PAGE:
Folder 189-209

Folder 189

Folder 190

Folder 191

Folder 192

Folder 193

Folder 194

Folder 195

Folder 196

Folder 197

Folder 198

Folder 199

Folder 200

Folder 201

Folder 202

Folder 203

Folder 204

Folder 205

Folder 206

Folder 207

Folder 208

Folder 209

April 1860-May 1864 #00285, Series: "1. Correspondence, 1750-1940." Folder 189-209

Included are the following subjects and items concerning primarily the Civil War: 1861, secession politics, national bank, information on the state North Carolina troops, military reports from the battery at Hatteras Inlet, North Carolina's efforts to procure arms; 1862, Battle of Bull Run, fall of New Bern, N.C., defense of Wilmington, N.C., military news of North Carolina regiments, political and military affairs in Virginia, reports of North Carolina troop transfers, information on Graham's election to the Senate of the Confederate States; 1863, expected attack on Wilmington, army substitutes, mint at Charlotte, commission signed by Zebulon Vance, account of a battle near Gettysburg, Pa., indebtedness of North Carolina, expected attack on Charleston, Henry Burgwyn's attack on Ironside's Brigade; 1864, state convention, enormity of prices, attack of militia and fortifications around Petersburg, lack of funds in state treasury, student numbers at the University of North Carolina, loss of Atlanta, Grant's army movements and expected capture of Richmond and Petersburg.

Folder 210-230

Folder 210

Folder 211

Folder 212

Folder 213

Folder 214

Folder 215

Folder 216

Folder 217

Folder 218

Folder 219

Folder 220

Folder 221

Folder 222

Folder 223

Folder 224

Folder 225

Folder 226

Folder 227

Folder 228

Folder 229

Folder 230

June 1864-1867 #00285, Series: "1. Correspondence, 1750-1940." Folder 210-230

Included are the following subjects and items: 1865, army desertions, Sherman marching for Wilmington, copy of General Lee's farewell address, white emigration to the South, opposition to Holden for governor; 1866, education, state debt, monetary support for UNC, letter from Cornelia Spencer on the closing events of the Civil War, common schools, personal letters discussing farming and social and money matters; 1867, removal of Cherokee Indians in North Carolina, mineral resources in North Carolina, Peabody Fund, cotton tax.

Folder 231-245

Folder 231

Folder 232

Folder 233

Folder 234

Folder 235

Folder 236

Folder 237

Folder 238

Folder 239

Folder 240

Folder 241

Folder 242

Folder 243

Folder 244

Folder 245

1868-August 1869 #00285, Series: "1. Correspondence, 1750-1940." Folder 231-245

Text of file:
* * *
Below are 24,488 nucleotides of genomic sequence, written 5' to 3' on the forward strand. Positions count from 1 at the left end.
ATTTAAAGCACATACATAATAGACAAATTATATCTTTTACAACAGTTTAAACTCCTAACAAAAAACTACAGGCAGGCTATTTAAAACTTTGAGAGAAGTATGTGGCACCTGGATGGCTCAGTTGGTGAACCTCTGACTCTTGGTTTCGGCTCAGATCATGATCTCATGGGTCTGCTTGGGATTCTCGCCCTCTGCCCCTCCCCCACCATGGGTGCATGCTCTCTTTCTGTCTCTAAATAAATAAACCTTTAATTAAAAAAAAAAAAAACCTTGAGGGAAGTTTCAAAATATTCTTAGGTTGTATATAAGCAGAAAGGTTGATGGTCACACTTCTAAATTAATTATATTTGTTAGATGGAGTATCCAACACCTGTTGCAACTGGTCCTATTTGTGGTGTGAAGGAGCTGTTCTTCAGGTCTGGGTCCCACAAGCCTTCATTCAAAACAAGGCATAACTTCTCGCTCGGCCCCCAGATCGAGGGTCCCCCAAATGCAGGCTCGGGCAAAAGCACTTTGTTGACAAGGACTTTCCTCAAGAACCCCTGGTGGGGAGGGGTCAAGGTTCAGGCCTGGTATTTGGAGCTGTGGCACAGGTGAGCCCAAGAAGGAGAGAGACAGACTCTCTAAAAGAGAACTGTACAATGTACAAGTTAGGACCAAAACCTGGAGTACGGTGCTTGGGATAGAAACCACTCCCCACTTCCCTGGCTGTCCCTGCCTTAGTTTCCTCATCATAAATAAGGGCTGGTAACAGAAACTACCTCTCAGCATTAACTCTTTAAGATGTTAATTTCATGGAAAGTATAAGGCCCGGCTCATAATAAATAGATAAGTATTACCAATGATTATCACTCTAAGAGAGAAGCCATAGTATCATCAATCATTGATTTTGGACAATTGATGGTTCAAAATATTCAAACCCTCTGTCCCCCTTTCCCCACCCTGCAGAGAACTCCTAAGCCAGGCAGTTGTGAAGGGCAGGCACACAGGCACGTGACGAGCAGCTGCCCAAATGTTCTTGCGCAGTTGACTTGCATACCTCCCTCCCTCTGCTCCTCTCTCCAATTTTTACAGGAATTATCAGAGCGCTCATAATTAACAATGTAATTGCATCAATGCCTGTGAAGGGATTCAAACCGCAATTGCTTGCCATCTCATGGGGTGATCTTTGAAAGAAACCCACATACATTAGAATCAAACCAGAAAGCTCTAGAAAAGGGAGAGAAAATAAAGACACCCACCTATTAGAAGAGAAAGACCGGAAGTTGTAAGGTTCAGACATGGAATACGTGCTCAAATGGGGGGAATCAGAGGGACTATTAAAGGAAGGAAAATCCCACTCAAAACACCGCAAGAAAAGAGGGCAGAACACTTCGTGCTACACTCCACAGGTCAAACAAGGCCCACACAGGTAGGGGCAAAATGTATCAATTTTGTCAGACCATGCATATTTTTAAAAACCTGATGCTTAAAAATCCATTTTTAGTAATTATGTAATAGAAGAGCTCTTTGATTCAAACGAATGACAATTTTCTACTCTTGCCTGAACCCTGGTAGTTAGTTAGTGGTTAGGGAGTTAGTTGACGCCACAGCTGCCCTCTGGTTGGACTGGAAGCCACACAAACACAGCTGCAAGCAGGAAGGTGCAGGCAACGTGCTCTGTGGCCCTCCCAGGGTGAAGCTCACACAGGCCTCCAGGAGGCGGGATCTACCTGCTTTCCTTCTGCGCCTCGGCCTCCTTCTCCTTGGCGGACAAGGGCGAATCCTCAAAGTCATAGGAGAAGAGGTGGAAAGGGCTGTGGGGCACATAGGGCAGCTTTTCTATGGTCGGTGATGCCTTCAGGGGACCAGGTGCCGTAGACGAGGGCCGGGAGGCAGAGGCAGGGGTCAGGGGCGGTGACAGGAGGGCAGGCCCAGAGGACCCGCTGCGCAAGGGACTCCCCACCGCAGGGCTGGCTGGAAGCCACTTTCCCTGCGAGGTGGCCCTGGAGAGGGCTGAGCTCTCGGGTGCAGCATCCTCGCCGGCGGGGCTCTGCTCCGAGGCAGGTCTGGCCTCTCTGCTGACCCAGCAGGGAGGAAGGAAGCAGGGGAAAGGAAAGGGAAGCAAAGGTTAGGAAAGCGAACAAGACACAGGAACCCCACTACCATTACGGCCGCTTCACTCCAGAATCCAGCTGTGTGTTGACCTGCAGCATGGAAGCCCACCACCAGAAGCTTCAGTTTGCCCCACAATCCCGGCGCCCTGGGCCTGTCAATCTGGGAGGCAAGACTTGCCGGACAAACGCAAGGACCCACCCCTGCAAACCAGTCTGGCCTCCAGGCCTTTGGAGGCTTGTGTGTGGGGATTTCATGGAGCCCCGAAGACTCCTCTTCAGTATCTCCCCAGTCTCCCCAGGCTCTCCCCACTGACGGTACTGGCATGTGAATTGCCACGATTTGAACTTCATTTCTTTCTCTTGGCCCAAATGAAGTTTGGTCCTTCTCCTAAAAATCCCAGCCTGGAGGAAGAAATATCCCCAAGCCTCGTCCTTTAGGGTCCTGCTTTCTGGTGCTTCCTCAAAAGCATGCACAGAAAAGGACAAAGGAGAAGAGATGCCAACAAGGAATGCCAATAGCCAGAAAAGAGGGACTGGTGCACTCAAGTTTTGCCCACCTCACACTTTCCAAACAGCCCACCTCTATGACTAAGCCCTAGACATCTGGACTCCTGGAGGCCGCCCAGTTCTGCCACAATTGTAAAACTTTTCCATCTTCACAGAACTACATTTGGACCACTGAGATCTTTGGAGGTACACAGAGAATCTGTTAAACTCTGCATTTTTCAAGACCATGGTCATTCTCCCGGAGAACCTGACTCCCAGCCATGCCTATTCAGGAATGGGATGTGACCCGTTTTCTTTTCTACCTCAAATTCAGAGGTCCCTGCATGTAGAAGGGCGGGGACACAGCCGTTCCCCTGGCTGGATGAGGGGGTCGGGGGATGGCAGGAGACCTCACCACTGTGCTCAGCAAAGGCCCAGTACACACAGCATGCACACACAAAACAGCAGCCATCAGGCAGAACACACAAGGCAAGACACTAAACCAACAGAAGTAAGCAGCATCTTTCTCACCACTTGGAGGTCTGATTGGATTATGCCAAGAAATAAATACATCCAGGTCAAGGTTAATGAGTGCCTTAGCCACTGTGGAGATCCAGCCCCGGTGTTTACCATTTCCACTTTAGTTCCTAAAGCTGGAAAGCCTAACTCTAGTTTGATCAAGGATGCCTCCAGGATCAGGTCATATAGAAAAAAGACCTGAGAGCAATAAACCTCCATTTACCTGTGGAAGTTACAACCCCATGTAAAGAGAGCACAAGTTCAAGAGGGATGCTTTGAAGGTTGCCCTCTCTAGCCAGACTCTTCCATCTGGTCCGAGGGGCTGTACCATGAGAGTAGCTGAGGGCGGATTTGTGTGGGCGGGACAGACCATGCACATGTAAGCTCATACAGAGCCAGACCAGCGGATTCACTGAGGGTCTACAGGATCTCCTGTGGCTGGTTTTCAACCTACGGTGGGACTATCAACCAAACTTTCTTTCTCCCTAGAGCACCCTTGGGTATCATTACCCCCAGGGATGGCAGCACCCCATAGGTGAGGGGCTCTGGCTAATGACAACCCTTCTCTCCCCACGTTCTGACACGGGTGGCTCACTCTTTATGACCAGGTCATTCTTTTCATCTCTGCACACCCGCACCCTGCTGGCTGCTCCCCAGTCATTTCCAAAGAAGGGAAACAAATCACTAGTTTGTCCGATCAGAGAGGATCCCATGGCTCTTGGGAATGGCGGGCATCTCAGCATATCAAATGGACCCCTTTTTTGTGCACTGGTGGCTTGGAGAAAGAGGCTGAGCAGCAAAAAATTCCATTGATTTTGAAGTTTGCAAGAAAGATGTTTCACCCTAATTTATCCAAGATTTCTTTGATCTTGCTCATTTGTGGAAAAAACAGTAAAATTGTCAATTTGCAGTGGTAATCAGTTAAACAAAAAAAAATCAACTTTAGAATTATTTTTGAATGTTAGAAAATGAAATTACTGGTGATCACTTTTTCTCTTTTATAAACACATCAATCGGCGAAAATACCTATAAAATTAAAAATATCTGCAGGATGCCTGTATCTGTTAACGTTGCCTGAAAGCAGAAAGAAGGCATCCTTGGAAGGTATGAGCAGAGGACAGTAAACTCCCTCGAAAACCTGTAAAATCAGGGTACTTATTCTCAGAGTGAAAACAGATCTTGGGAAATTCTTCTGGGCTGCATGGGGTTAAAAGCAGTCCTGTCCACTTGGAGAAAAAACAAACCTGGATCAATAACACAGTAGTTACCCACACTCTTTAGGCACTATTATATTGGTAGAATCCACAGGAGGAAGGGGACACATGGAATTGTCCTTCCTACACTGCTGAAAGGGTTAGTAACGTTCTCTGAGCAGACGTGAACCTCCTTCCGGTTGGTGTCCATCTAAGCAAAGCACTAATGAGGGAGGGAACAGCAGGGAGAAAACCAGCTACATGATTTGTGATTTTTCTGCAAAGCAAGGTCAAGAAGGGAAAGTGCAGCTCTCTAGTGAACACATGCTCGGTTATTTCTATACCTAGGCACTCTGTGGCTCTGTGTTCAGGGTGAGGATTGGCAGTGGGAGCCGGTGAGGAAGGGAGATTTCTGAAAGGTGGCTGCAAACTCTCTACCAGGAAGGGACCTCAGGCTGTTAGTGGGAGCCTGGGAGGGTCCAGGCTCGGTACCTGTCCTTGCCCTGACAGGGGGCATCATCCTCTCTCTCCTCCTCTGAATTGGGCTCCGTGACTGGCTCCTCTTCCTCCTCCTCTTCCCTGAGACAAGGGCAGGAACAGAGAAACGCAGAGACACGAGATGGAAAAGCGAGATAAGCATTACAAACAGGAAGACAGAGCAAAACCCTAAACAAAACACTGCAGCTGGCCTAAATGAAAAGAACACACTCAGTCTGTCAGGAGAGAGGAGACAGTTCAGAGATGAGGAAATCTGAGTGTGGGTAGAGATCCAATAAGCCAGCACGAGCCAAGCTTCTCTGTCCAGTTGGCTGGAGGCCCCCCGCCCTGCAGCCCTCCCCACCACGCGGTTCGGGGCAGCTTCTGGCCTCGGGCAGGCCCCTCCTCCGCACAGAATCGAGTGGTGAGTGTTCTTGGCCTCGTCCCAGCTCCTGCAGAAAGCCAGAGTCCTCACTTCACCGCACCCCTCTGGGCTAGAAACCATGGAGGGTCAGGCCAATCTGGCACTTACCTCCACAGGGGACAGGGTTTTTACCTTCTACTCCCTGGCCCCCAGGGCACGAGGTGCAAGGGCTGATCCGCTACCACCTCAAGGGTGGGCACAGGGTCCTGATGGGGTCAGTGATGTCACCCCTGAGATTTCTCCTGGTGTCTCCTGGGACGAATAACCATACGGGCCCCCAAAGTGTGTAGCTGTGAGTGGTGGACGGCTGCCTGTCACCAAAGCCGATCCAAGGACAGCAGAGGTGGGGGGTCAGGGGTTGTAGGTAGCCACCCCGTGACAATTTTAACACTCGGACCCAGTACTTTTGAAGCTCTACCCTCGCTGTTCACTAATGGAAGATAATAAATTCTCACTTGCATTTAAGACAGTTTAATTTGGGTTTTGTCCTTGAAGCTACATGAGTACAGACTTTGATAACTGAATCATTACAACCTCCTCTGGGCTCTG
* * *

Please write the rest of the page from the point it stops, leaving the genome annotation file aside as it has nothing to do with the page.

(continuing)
1868 and 1869 materials include such subjects as Reconstruction, the condition of freed slaves, condition of the South, Holden's term as governor, discussion of Grant, high taxation in North Carolina.

Folder 246-263

Folder 246

Folder 247

Folder 248

Folder 249

Folder 250

Folder 251

Folder 252

Folder 253

Folder 254

Folder 255

Folder 256

Folder 257

Folder 258

Folder 259

Folder 260

Folder 261

Folder 262

Folder 263

September 1869-August 1871 #00285, Series: "1. Correspondence, 1750-1940." Folder 246-263

Subjects and items discussed include the following: 1870, letter from Z. B. Vance on the 14th amendment, Ku Klux Klan; 1871, state control of public works, Ku Klux Klan arrests in S.C., feelings existing between black and white citizens.

Folder 264-281

Folder 264

Folder 265

Folder 266

Folder 267

Folder 268

Folder 269

Folder 270

Folder 271

Folder 272

Folder 273

Folder 274

Folder 275

Folder 276

Folder 277

Folder 278

Folder 279

Folder 280

Folder 281

September 1871-August 1874 #00285, Series: "1. Correspondence, 1750-1940." Folder 264-281

1872 and 1874 materials discuss education in the South, University of North Carolina's debts, Ku Klux Klan, and state debt.

Folder 282-290

Folder 282

Folder 283

Folder 284

Folder 285

Folder 286

Folder 287

Folder 288

Folder 289

Folder 290

September 1874-1890 #00285, Series: "1. Correspondence, 1750-1940." Folder 282-290

Items and subjects discussed include the following: 1875, court cases, Solomon Pool's suit against the University of North Carolina for his back salary, Graham's death, newspaper clipping on restoration of the University of North Carolina; 1878-1880, politics in New York, Peabody Fund; 1881-1890, business and personal letters.

Folder 291-299

Folder 291

Folder 292

Folder 293

Folder 294

Folder 295

Folder 296

Folder 297

Folder 298

Folder 299

Items Removed #00285, Series: "1. Correspondence, 1750-1940." Folder 291-299

These items were transferred to the Augustus Washington Graham Papers, #955.

Folder 300

1909-1940 (Genealogical Material: 1939-1940) #00285, Series: "1. Correspondence, 1750-1940." Folder 300

1909-1940 materials are chiefly business letters and genealogical material.

Folder 301-304

Folder 301